Tim Farley’s #DragonCon 2014 Schedule

DragonCon logoThe US Labor Day holiday is next weekend, which means it is time for DragonCon!

Once again I will be attending and speaking on several panels on both the Skeptrack and the Electronic Frontiers tracks – all in the Hilton hotel. Prior to the main festivities, a satellite event (pun intended) that I’m also involved with is the Atlanta Star Party.

And of course I will be out and about with the other skeptics who are attending. Please be sure to come up and say hello! I promise I don’t bite.

DragonCon itself is gigantic and you’ll want to check the entire schedule for other cool things to see. Fortunately there’s an app for that. I highly recommend you log in there and start marking things you want to see. In addition to the mobile-ready web version at that link, there are apps for the major smartphones that you can download via a button on that page. In addition, the Skeptrack has its own page on Lanyrd here (with its own smartphone app and other features).

Coming up next week I’ll post my annual WiFi and Internet guide for the event. But for now, below is my schedule for DragonCon weekend.

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The value of answering your own questions at Stack Exchange

Stack Skeptic logoThere’s much to learn when you are interested in skepticism. There’s the human psychology, the history of various scams and hoaxes, the science (and pseudoscience) of alternative medicine, and much more. As a result there’s plenty of material to read – books, magazines, newsletters, blogs and so on.

In my reading, I inevitably come across lots of interesting little tidbits here and there. Finding stuff like this was the basis in part for both What’s the Harm and my Skeptic History daily fact.

But sometimes you find a neat fact that you’d love to call to everyone’s attention, but you don’t have the appropriate place to put it. Social media is often too ephemeral, and blogging is not everyone’s cup of tea.

Let’s assume you don’t have a popular website of your own (most people don’t) and don’t want to start one. Some topics just aren’t appropriate for their own Wikipedia (or even RationalWiki) article. Either there just isn’t enough meat there, or other editors might question the “notability”.

Wouldn’t be nice if there was another place to publicly bookmark little items like this, set up so the general public could easily find them? There is such a place and let me explain why it’s ideal for this.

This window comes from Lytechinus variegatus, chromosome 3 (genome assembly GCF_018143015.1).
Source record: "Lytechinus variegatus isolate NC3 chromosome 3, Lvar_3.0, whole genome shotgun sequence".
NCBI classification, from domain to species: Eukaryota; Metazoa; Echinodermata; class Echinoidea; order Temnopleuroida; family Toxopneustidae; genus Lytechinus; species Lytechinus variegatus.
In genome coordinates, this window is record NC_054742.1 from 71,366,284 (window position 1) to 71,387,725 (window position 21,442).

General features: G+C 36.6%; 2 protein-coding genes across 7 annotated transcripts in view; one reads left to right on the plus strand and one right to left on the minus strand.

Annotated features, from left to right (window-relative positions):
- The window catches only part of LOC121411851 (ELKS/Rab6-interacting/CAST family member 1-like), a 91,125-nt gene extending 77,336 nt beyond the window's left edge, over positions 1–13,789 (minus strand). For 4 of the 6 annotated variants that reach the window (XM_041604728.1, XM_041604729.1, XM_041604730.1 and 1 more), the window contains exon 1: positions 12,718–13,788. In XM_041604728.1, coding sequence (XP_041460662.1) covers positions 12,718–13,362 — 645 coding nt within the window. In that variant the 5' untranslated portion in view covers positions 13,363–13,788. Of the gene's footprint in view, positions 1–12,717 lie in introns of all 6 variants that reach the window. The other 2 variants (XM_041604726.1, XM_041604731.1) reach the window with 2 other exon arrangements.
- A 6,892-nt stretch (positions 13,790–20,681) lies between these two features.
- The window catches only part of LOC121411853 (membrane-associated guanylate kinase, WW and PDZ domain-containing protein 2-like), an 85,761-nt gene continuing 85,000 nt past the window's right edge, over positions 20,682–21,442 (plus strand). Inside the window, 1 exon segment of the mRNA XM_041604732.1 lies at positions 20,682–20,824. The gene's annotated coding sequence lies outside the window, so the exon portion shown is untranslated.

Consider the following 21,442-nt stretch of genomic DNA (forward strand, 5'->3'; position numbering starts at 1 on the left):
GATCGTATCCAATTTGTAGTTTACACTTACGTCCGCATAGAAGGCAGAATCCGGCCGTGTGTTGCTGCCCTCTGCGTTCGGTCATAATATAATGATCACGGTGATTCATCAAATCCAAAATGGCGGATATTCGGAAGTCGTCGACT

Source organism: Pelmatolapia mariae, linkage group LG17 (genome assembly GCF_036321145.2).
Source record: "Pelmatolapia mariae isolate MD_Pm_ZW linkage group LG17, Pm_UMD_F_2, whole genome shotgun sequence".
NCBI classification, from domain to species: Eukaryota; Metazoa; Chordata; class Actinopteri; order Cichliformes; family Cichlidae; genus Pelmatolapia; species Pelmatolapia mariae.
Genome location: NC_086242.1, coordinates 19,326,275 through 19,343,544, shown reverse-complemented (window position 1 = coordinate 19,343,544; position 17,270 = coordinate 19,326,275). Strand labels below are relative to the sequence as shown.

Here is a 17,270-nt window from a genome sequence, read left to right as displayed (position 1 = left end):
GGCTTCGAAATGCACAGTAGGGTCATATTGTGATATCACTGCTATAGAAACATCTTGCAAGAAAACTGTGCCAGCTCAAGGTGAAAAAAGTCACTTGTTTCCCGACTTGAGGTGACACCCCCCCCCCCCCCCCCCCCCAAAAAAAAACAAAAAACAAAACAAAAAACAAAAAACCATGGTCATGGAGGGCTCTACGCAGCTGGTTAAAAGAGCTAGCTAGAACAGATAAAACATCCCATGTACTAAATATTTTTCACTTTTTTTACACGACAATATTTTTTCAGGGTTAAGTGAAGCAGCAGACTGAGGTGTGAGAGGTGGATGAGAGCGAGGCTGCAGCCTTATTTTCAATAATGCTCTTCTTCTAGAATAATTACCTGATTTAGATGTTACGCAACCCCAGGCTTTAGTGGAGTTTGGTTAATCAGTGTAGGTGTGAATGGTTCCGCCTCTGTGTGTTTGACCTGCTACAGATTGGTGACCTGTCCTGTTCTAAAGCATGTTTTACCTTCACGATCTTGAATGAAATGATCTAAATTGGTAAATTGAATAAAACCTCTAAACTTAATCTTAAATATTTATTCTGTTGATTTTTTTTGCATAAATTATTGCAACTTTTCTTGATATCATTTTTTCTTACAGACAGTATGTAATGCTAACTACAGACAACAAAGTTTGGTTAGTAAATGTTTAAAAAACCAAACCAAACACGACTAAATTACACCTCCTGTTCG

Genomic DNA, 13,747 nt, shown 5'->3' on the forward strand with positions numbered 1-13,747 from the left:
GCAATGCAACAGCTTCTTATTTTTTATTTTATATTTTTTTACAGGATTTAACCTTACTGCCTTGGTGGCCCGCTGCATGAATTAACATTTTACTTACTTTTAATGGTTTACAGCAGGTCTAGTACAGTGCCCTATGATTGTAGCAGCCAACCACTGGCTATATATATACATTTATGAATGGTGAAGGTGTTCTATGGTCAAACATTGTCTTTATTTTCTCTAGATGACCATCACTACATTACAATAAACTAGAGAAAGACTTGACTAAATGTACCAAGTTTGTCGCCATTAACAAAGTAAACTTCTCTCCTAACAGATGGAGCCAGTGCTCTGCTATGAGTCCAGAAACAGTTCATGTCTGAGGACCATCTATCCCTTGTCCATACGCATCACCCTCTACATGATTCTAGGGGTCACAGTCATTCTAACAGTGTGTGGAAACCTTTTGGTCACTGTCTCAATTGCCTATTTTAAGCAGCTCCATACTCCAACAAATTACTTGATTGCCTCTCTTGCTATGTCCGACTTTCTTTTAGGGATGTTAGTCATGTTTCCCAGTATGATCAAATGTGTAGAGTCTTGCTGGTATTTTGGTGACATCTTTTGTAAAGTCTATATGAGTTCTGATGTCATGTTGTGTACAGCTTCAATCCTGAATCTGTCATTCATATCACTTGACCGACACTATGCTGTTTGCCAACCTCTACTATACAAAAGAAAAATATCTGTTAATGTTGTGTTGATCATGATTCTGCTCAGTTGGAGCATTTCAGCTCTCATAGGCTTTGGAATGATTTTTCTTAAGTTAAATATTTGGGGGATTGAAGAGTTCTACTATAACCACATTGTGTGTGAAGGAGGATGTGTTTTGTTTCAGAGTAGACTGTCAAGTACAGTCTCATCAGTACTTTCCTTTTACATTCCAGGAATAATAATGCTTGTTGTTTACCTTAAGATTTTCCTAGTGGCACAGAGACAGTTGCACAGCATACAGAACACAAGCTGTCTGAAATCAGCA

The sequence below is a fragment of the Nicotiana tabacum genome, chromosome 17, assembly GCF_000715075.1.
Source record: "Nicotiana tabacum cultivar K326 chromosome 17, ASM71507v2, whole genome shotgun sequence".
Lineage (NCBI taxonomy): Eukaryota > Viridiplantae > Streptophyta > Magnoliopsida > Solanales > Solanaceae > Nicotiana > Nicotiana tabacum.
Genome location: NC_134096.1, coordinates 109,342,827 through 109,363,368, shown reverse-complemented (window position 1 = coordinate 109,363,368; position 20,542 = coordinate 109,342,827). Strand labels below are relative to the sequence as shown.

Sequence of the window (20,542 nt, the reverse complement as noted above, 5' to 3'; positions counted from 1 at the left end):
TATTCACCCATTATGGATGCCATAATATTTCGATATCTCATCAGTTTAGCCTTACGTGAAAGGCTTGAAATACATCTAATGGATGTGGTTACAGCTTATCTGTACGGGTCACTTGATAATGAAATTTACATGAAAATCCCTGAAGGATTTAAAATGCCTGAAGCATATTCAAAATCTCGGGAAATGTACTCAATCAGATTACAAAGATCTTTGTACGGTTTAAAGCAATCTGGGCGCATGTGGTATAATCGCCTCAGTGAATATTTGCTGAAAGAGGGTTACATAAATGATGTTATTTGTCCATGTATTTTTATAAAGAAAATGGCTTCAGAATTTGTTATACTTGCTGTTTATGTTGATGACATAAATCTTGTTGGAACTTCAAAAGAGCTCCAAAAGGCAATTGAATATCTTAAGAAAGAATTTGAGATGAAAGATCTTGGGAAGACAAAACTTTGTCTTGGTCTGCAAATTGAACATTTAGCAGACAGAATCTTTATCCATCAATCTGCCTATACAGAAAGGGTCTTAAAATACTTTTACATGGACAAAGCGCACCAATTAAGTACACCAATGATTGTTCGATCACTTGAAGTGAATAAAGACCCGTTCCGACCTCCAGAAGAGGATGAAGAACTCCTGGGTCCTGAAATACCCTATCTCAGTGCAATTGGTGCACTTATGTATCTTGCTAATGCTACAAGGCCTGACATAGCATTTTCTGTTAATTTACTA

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“Right to be Forgotten” may affect skeptic outreach

"Forget-me-not and Blue sky" by Heike Löchel licensed under Creative Commons

“Forget-me-not and Blue sky” by Heike Löchel licensed under Creative Commons

Because skeptics constantly criticize the claims of others, we often provoke angry reactions. Ideally this provokes some educational debate, but sometimes it goes sour. That can take the form of trolling, harassment or even escalate to legal action. In the United States the legal option tends not to be too successful, thanks to our First Amendment rights. But that doesn’t apply outside the US.

Some opponents of skeptics seek out more creative ways to shut down our commentary. A few years ago a German named Claus Fritsche was paid by homeopathy manufacturers to create spam websites that would poison the search engine results for Edzard Ernst’s name, in an effort to discredit his critiques of alternative medicine. Numerous skeptics have been targets of spurious DMCA claims on YouTube over the years.

Recently the European courts have created a brand new way for the people we criticize to tamper with (at least in Europe) our ability to reach an audience. It is called the “right to be forgotten” and skeptic webmasters need to stay on top of their tools in order not to get blindsided by this.

Read on and I’ll explain.

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Simple WHOIS check unravels Mike Adams’ latest threats

Partial screen shot from the ill-fated Monsanto Collaborators website

Partial screen shot from the ill-fated Monsanto Collaborators website touted by Mike Adams

I know I haven’t been keeping up with the blog here. As you can tell from the top menu bar and my social media feeds, I have a number of different projects and sometimes it’s hard to balance them all. Plus I have some cool new super-secret projects in the works that are taking up my time. And I do have a day job too!  But fear not, I have several posts that I’m working on for this blog and activity will pick up soon, especially as we ramp up into DragonCon at the end of this month.

But for today I just wanted to offer some kudos to another blog where an investigation appeared last week that would not have been out of place right here on Skeptools. Nick Price, posting at the newly-launched blog This Week in Pseudoscience looked into a controversial post by Mike Adams (the so-called “Health Ranger” who many skeptics call the “Health Danger”).

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Online resources for The Amazing Meeting #TAM2014